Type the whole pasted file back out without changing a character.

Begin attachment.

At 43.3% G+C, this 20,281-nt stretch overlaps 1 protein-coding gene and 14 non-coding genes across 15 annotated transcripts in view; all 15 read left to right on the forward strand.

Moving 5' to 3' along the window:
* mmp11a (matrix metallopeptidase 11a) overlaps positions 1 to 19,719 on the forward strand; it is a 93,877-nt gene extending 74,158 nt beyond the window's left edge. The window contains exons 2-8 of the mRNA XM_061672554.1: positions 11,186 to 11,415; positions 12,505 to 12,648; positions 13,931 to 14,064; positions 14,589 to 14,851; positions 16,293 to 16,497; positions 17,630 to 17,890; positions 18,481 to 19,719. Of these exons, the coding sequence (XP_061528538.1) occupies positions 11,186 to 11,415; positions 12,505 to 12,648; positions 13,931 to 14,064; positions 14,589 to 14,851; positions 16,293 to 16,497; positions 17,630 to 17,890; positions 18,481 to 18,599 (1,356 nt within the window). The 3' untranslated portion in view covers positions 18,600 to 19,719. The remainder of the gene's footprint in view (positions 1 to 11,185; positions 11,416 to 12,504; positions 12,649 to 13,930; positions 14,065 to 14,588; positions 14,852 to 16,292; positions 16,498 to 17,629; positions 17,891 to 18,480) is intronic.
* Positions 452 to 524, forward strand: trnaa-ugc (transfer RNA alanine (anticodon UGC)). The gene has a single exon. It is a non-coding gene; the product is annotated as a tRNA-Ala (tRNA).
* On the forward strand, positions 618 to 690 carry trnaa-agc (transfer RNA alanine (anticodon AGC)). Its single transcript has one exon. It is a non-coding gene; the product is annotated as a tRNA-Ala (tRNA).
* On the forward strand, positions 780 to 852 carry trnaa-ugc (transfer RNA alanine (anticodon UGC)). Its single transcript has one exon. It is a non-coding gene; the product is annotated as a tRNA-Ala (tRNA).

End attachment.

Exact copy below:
At 43.3% G+C, this 20,281-nt stretch overlaps 1 protein-coding gene and 14 non-coding genes across 15 annotated transcripts in view; all 15 read left to right on the forward strand.

Moving 5' to 3' along the window:
* mmp11a (matrix metallopeptidase 11a) overlaps positions 1 to 19,719 on the forward strand; it is a 93,877-nt gene extending 74,158 nt beyond the window's left edge. The window contains exons 2-8 of the mRNA XM_061672554.1: positions 11,186 to 11,415; positions 12,505 to 12,648; positions 13,931 to 14,064; positions 14,589 to 14,851; positions 16,293 to 16,497; positions 17,630 to 17,890; positions 18,481 to 19,719. Of these exons, the coding sequence (XP_061528538.1) occupies positions 11,186 to 11,415; positions 12,505 to 12,648; positions 13,931 to 14,064; positions 14,589 to 14,851; positions 16,293 to 16,497; positions 17,630 to 17,890; positions 18,481 to 18,599 (1,356 nt within the window). The 3' untranslated portion in view covers positions 18,600 to 19,719. The remainder of the gene's footprint in view (positions 1 to 11,185; positions 11,416 to 12,504; positions 12,649 to 13,930; positions 14,065 to 14,588; positions 14,852 to 16,292; positions 16,498 to 17,629; positions 17,891 to 18,480) is intronic.
* Positions 452 to 524, forward strand: trnaa-ugc (transfer RNA alanine (anticodon UGC)). The gene has a single exon. It is a non-coding gene; the product is annotated as a tRNA-Ala (tRNA).
* On the forward strand, positions 618 to 690 carry trnaa-agc (transfer RNA alanine (anticodon AGC)). Its single transcript has one exon. It is a non-coding gene; the product is annotated as a tRNA-Ala (tRNA).
* On the forward strand, positions 780 to 852 carry trnaa-ugc (transfer RNA alanine (anticodon UGC)). Its single transcript has one exon. It is a non-coding gene; the product is annotated as a tRNA-Ala (tRNA).